But this is not a Playdead game. After release internalDino Patti, Playdead’s co-founder and executive producer, left the studio and founded Jumpship, where he recruited new talent. SomervilleDirector and screenwriter by Chris Olsen, from cartoon worldand since then, he’s brought a deeper interest in cinema — not just in blockbuster settings, but in the little things: wide shots and close-ups.

So while the game at first blushed like a different game limbo or internalAs its journey continues, the similarities disappear like a snake shedding its skin.

What do I mean? Basically, a game works best when it’s not a game at all. As the guy left his destroyed house, he leaned against the doorframe and craned his neck in search of his dog. As he hides from the spotlight of a giant alien ship, the camera pans back until he appears on screen. You can tell that an animator has more control than usual because every character, creature and disaster is given a lot of time and attention. We’ve seen this level of detail — in which characters interact with the world and the people around them — in big budget projects like Our Last Part 2but it’s rare in a game of this size where prioritizing animation means discarding something else.

A couple try to escape from their home during the alien apocalypse in Somerville.

Image: Jumpship via Polygon

Speaking of: As adventure finds its place, its creators seem to have completely lost interest in puzzles – for the better, frankly. The puzzles are good, fussy, and a bit forgettable. In the second half, our guy’s journey leans forward Walking Simulator of the 2010s, where the only real obligation is to keep moving forward. This also causes some minor discomfort, as the game’s dark visuals and the diminutive size of the characters can lead to confusion about how to interact with the world. Sometimes, I understand where the game wants me to go, but can’t immediately grasp how it expects me, such as climbing a rock or swimming across a pond. Most frustratingly, some of the instant death action sequences completely broke the flow, forcing me to retry three or four times.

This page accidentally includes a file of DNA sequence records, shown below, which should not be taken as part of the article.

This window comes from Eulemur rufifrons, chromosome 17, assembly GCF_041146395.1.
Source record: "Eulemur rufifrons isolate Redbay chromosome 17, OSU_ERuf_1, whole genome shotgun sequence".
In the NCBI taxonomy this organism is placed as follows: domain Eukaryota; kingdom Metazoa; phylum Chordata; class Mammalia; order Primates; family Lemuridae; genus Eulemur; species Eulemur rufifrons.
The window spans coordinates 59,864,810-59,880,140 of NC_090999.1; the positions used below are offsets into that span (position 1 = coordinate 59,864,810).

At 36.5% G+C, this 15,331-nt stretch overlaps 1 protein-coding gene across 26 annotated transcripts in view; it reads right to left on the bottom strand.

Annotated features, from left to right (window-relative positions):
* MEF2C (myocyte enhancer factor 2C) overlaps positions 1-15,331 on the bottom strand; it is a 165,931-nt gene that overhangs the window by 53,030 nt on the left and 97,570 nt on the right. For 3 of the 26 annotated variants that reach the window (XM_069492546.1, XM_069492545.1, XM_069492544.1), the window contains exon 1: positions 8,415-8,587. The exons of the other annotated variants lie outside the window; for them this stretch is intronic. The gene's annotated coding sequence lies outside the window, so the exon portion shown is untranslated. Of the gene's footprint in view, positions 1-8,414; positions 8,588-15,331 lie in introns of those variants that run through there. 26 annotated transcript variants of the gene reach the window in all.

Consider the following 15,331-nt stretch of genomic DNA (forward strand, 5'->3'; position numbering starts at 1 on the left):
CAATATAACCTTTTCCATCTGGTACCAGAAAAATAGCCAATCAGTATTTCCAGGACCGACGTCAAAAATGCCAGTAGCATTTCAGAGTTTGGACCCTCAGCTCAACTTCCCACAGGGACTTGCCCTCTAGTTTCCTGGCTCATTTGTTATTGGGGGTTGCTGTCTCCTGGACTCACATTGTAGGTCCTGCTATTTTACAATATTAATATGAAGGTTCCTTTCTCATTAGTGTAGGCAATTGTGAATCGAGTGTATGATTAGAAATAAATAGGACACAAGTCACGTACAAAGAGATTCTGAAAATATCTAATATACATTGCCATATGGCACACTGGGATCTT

These errors are kept internal and limboand it’s disappointing to see them span three games over 12 years, presumably following creative talent from studio to studio.

To combat myself, the problems may just be an inevitable side effect of this style of game. And the solution can depend as much on the player (read as: me) as well as the designer. For example, the way I play this kind of platform adventure game has changed over the years. They are narratively static, built like a movie, moving from scene to scene in exactly the same way every time. So now, I treat them like movies for me to act in. The first playthrough serves as script notation and costume rehearsal, allowing me to work out the key and elusive points. The second playthrough is where the game comes into its own, so to speak, as I make the journey in perfect pacing. I achieved my goal and in return, the game played out as it should.

A man looks at a crashed jet plane covered in alien rocks in Somerville.

Image: Jumpship via Polygon

I wonder if Somerville hopefully most players will have a similar experience, gain the credits and start over, this time with less puzzlement and more attention to cinematography. The game’s short runtime (just a few hours) and the possibility of alternate endings (we’ll leave that to Reddit and YouTube to unpack) suggest a lot.